Yann Martel’s The Life of Pi. I also really enjoyed Amitav Ghosh’s The Glass Palace and nearly everything by Sebastian Faulks (although I haven’t read his foray into the world of James Bond—nobody but Ian Fleming should be allowed to tamper with such an iconic character.) I must confess that I enjoy contemporary fiction much more than anything written before 1950. I think it comes down to writing style.
Do you have an all-time favourite book? Why did you enjoy reading it?
For some reason V.S. Naipaul’s A House for Mr. Biswas remains one of my favourite books. I can’t really say why I like it. I guess I just liked the story and the characters in it.
Do you reread books you enjoyed the first time round?
Rarely. I think it’s like going to bed with a woman. It’s never quite as exciting or magical or suspenseful the second time round!
As an avid reader, what are the elements in fiction that take your breath away? What distinguishes the great novels from the merely good?
Well, in my opinion every good piece of fiction needs conflict. Usually the protagonist wants something desperately (be it independence, love, justice, or whatever) and when this desire is denied him or her, the rest of the novel is spent fighting to attain it. For a novel to take my breath away I have to believe the story. Take Martel’s The Life of Pi for instance; it’s amazing that Martel can make his readers believe that Pi, a boy from Pondicherry, can survive 227 days on a raft with a 450lb tiger. He has the rare gift of making a story crawl under the skin; he makes you think about it when you’re brushing your teeth, when you’re sipping your teh tarik, when you’re searching under the settee for your son’s misplaced Buzz Lightyear. It’s this type of story and the ease in which it is told that makes me shake my head in wonder.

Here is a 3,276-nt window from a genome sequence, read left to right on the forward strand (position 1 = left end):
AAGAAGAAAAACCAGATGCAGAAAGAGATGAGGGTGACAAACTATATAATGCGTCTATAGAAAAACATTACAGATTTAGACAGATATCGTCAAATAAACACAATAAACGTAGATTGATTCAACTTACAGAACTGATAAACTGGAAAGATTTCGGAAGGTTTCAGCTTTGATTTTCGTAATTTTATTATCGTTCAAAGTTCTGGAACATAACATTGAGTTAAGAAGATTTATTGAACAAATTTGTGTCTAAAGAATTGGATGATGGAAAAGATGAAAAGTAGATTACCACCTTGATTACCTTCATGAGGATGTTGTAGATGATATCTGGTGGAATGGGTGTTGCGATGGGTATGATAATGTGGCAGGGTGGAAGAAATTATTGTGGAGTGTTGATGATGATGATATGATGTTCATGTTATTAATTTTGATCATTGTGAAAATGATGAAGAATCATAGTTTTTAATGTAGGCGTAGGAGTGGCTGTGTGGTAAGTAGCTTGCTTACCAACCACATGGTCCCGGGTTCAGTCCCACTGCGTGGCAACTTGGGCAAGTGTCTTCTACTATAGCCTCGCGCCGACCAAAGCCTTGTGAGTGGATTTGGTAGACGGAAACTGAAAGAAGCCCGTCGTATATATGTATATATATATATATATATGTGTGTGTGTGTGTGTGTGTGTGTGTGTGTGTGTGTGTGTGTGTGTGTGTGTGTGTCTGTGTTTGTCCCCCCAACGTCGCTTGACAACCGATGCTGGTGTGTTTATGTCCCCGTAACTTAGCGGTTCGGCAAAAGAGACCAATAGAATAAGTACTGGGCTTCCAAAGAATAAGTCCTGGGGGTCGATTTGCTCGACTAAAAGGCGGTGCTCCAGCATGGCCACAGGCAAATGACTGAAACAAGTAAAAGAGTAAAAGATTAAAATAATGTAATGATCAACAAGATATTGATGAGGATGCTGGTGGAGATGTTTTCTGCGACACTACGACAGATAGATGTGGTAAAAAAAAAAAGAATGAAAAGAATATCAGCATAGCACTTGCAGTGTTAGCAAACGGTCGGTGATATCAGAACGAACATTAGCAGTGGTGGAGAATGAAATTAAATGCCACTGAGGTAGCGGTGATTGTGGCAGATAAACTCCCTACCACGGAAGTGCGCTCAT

What are you reading at the moment?
Hillary Jordan’s Mudbound, a story set on a Mississippi cotton farm in the 1940s.
For better or worse, we are now in the age of the e-book. What are your thoughts on the future of books, particularly on e-books and e-readers?
I’m going to sound like a fuddy-duddy here but e-books just don’t do it for me. There’s something very personal about owning a physical copy of a book—the smell of the print, the texture of the paper and the feel of the cover. It becomes a friend, an old pal you sometimes see on your bookshelf and say hello to. E-books? Yes, they are the way forward but given a choice, I’m still the old-school type.
Do you think e-books will replace physical books one day? Do you see yourself reading one?
I’m sure that in 10 years’ time we’ll all be reading e-books, some of us more reluctantly than others, but hey, that’s progress for you.
Can you think of any fallouts relating to e-books that might impinge on professional writers in the near future?
I think there’s a fear that if publishers start selling e-books at deep, deep discounts, it will devalue the art of writing.